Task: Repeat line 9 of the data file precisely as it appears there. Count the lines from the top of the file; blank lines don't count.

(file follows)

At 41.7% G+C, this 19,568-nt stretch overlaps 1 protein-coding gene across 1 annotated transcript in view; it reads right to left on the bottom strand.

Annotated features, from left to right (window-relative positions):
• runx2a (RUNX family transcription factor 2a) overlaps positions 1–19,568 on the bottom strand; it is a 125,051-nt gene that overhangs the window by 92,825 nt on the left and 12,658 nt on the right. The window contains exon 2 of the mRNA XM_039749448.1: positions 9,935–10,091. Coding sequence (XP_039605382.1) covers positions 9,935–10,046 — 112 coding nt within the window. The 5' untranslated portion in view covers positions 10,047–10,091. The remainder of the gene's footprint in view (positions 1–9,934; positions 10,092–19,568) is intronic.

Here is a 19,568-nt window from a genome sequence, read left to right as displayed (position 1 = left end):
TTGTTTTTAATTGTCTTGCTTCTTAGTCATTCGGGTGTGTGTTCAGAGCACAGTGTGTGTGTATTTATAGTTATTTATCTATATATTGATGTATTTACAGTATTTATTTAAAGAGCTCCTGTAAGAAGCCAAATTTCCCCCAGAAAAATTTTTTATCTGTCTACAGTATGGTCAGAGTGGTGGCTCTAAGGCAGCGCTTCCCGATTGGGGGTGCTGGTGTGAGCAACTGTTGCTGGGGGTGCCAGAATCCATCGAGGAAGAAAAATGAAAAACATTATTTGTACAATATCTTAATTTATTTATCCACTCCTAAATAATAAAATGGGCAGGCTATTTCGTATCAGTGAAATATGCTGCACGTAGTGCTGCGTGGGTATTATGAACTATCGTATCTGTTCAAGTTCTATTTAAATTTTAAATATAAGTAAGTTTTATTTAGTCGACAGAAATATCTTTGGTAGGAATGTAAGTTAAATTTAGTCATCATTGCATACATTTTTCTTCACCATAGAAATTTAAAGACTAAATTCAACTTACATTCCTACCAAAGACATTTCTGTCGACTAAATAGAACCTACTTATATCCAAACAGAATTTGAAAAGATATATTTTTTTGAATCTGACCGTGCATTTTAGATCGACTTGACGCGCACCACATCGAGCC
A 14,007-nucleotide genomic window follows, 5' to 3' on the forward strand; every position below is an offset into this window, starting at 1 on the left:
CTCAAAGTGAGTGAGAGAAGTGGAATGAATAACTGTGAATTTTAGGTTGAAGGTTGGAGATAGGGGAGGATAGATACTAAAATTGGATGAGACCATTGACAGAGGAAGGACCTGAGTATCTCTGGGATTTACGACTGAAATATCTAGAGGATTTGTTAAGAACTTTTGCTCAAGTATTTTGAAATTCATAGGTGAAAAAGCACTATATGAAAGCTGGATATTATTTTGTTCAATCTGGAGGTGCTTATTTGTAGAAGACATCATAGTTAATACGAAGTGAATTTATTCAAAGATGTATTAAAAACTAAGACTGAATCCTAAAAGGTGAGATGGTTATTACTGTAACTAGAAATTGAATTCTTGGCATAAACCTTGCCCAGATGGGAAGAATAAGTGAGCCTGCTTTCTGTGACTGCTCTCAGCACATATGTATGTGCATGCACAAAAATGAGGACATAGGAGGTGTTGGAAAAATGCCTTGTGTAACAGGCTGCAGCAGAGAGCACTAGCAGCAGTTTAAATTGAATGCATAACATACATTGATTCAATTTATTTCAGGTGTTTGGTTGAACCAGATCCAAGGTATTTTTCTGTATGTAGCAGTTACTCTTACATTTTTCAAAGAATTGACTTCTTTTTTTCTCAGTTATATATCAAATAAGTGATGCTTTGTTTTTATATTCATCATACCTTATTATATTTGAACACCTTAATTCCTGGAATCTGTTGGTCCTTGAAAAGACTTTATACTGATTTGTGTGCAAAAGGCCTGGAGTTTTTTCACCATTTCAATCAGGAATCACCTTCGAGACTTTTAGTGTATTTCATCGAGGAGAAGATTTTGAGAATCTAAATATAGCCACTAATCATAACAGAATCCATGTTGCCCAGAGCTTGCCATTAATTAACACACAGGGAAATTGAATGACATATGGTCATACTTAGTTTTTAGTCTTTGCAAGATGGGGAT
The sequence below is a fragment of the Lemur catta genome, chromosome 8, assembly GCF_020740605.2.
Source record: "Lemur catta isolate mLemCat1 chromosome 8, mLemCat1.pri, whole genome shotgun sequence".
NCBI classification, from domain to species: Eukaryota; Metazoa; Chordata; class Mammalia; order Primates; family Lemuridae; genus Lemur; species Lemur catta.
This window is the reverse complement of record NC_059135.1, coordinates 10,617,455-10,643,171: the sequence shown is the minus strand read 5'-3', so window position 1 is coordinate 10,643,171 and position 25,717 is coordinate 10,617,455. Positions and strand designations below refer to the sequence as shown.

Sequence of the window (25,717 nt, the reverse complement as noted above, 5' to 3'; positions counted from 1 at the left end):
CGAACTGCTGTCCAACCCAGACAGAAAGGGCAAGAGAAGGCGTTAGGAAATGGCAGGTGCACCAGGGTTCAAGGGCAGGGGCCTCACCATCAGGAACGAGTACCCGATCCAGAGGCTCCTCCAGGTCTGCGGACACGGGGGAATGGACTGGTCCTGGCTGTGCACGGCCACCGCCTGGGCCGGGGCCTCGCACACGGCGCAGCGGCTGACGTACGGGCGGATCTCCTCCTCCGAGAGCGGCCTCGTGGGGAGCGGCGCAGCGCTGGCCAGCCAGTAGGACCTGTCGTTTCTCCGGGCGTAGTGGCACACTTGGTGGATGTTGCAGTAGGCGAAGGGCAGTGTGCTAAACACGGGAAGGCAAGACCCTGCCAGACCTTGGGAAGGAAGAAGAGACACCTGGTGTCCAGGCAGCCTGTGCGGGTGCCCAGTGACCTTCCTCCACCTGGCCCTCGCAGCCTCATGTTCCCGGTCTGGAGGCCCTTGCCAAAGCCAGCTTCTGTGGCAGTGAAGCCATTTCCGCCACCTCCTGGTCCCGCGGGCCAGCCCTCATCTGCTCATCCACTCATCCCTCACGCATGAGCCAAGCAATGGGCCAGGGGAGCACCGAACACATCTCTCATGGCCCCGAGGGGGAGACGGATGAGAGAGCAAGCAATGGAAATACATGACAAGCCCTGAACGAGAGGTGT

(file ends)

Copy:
Source record: "Lemur catta isolate mLemCat1 chromosome 8, mLemCat1.pri, whole genome shotgun sequence".